I was really interested in the concept of Active Learning Spaces from reading the New Horizon report. I’ve been fortunate to have read it yearly and actually met a representative from the NMC at an Apple conference in Bali in 2013. It is always fascinating to see what does and doesn’t take hold given the report year after year.
I have been fascinated by Learning Spaces ever since I read The Hidden Dimension by Edward T. Hall. While his work is somewhat dated, he was the first anthropologist in the U.S. to describe and study these type of intangible cultural concepts that are necessary for people who work in international settings (he trained Foreign Service Officers for the U.S. government). Here in the international school community Maker Spaces are becoming extremely popular with large investments at KIS, SFS, and Chadwick to create these newer “active” learning spaces for students with a tech focus. However, since I also work in High Education it is such a stark contrast to see how far behind these concepts are lagging compared to what I have become accustomed to in the international schools.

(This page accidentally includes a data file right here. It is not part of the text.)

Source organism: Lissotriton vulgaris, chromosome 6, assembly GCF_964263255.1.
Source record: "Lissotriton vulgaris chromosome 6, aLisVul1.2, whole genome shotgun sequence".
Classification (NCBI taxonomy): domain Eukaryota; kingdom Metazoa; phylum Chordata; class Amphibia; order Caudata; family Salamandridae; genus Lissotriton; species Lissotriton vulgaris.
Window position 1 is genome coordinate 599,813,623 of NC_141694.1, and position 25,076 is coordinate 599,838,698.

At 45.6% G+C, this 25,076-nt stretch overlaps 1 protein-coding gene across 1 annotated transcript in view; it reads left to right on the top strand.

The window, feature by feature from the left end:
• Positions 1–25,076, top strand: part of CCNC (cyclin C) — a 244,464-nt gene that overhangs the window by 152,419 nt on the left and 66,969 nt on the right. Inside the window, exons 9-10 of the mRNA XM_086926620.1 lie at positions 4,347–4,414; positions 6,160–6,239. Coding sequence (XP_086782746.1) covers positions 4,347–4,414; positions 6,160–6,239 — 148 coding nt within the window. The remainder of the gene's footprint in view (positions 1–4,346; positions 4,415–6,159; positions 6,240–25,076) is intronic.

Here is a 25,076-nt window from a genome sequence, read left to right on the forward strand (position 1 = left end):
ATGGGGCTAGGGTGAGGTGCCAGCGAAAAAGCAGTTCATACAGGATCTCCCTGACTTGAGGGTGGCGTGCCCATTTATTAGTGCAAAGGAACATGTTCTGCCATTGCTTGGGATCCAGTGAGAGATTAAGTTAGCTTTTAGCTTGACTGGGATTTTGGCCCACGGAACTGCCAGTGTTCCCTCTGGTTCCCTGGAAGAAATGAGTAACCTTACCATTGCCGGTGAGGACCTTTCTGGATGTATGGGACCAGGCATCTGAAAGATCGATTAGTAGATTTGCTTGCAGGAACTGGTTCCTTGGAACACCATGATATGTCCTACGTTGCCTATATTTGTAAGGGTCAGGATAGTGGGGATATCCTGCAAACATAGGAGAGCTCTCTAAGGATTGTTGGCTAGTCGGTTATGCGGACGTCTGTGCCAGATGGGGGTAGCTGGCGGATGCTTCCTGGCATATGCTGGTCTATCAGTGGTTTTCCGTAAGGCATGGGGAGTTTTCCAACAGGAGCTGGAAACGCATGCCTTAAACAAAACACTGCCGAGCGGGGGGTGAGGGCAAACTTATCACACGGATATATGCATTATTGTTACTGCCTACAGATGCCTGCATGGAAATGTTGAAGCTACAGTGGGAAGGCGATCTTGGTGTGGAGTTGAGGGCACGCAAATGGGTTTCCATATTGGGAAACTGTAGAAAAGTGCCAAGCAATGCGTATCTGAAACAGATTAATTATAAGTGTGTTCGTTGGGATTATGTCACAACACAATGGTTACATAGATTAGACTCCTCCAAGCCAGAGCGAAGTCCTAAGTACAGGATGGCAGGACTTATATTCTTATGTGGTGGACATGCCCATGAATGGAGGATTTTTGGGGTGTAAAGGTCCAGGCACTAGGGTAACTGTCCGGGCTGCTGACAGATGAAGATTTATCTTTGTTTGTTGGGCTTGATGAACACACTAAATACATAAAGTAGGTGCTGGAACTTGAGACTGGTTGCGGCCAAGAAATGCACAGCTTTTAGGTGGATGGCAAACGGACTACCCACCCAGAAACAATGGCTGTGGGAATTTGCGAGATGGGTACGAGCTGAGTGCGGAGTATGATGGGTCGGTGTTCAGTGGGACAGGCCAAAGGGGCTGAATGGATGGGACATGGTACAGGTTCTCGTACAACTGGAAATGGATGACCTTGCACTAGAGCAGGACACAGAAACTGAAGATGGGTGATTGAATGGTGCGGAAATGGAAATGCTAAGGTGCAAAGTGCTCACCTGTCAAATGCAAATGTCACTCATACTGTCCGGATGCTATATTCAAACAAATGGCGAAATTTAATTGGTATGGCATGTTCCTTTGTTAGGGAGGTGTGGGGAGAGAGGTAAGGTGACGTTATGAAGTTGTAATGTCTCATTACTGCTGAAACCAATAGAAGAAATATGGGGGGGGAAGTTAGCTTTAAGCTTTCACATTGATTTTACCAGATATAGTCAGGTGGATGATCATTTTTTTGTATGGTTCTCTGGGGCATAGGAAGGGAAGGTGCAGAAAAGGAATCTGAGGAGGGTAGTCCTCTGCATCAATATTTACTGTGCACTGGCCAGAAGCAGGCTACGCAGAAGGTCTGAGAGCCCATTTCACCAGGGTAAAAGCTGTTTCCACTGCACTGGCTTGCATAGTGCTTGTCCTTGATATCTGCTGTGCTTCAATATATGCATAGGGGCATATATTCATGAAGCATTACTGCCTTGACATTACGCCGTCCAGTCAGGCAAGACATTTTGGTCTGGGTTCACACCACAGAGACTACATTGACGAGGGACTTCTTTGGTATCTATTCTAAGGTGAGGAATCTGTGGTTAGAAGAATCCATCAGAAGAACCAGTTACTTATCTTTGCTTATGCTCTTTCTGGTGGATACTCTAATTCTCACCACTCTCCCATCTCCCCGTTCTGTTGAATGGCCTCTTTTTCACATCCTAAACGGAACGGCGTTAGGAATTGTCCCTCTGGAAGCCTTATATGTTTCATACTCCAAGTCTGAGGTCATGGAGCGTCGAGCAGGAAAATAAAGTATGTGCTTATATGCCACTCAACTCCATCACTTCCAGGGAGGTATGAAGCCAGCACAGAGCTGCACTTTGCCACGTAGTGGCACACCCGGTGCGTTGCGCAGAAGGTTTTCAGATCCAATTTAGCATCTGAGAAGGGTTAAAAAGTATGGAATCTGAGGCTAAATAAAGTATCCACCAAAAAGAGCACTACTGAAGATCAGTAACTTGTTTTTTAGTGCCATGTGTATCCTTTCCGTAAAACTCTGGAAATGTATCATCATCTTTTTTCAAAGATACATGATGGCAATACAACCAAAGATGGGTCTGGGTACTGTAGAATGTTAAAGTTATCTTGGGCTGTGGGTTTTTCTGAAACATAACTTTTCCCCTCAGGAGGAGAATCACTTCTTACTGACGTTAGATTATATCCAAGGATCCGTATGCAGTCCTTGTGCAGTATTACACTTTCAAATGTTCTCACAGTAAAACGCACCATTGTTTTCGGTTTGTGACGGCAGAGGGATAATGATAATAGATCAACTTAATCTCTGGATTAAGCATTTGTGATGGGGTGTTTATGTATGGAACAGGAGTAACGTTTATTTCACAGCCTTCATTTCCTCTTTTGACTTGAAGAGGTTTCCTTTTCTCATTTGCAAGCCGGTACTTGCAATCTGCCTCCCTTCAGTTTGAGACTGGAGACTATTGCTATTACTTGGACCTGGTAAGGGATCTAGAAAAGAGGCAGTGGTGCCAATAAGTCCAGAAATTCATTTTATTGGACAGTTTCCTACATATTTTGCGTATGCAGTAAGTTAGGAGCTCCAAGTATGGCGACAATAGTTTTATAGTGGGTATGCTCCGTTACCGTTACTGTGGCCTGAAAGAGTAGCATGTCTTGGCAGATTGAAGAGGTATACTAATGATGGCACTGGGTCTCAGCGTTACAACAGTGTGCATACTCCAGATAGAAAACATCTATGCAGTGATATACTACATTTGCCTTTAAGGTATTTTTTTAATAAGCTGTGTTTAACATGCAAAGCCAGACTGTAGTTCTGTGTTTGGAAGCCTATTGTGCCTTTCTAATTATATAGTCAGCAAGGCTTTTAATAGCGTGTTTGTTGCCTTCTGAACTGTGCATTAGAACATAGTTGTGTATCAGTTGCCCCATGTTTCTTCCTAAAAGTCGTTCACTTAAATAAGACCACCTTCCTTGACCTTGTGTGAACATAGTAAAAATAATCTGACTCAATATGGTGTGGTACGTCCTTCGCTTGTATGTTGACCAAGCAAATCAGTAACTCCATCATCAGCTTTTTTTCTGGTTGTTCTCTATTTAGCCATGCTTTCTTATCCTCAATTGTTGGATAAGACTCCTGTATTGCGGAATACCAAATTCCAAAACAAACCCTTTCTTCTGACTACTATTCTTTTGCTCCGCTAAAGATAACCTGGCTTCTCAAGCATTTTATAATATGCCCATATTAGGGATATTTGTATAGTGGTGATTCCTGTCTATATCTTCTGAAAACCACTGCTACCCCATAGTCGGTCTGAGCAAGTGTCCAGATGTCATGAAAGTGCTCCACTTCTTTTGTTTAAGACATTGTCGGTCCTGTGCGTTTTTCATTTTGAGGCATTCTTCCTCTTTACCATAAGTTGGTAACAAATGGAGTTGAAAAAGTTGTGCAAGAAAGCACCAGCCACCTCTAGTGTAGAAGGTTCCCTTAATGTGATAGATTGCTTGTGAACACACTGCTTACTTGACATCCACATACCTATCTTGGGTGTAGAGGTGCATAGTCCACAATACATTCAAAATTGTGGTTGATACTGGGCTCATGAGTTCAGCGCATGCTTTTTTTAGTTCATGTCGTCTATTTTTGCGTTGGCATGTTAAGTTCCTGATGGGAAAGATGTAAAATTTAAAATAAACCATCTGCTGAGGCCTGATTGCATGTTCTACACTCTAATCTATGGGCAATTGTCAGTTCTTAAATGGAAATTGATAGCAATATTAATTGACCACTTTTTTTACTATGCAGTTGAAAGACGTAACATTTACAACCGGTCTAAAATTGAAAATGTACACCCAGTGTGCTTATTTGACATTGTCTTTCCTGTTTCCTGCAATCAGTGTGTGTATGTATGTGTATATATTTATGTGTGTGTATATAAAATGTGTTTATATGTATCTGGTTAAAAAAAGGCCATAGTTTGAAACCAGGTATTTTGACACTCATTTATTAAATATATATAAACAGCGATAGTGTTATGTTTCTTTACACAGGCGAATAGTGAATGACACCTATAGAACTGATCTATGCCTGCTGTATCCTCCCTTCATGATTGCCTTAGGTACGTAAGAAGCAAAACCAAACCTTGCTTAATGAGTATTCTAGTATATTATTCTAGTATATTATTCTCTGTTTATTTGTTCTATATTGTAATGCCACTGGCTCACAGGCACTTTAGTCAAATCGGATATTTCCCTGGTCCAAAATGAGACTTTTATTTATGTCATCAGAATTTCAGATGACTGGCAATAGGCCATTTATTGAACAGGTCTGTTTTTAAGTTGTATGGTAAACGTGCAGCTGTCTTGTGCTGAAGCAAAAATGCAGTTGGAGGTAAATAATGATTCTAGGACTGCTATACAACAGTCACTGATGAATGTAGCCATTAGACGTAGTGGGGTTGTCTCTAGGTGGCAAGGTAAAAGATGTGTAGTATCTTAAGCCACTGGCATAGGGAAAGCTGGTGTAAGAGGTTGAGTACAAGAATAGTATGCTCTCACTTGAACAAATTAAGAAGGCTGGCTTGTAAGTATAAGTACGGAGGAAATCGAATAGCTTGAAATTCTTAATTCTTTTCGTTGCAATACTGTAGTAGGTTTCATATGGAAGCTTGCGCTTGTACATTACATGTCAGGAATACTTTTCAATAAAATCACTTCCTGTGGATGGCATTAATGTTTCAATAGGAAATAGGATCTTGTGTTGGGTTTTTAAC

When looking at my own work environment at Hanyang University, the computer lab I work out of shocked me at first-it just is old fashioned in the set up and reflects a very traditional didactic approach. With that in mind, I examined the executive summary, a few other resources with examples on active learning spaces, I created a proposal to address this issue for the lab (in the simplest financial way possible) in the graduate building by comparing and contrasting the more agile start up like spaces that are ever so popular these days with the more common spaces in universities here. Feel free to read in more detail by using the link below. In the U.S.M.C. we always said you have to “practice like how you play”, so it is a curious thing to see certain classrooms not set up in such a fashion.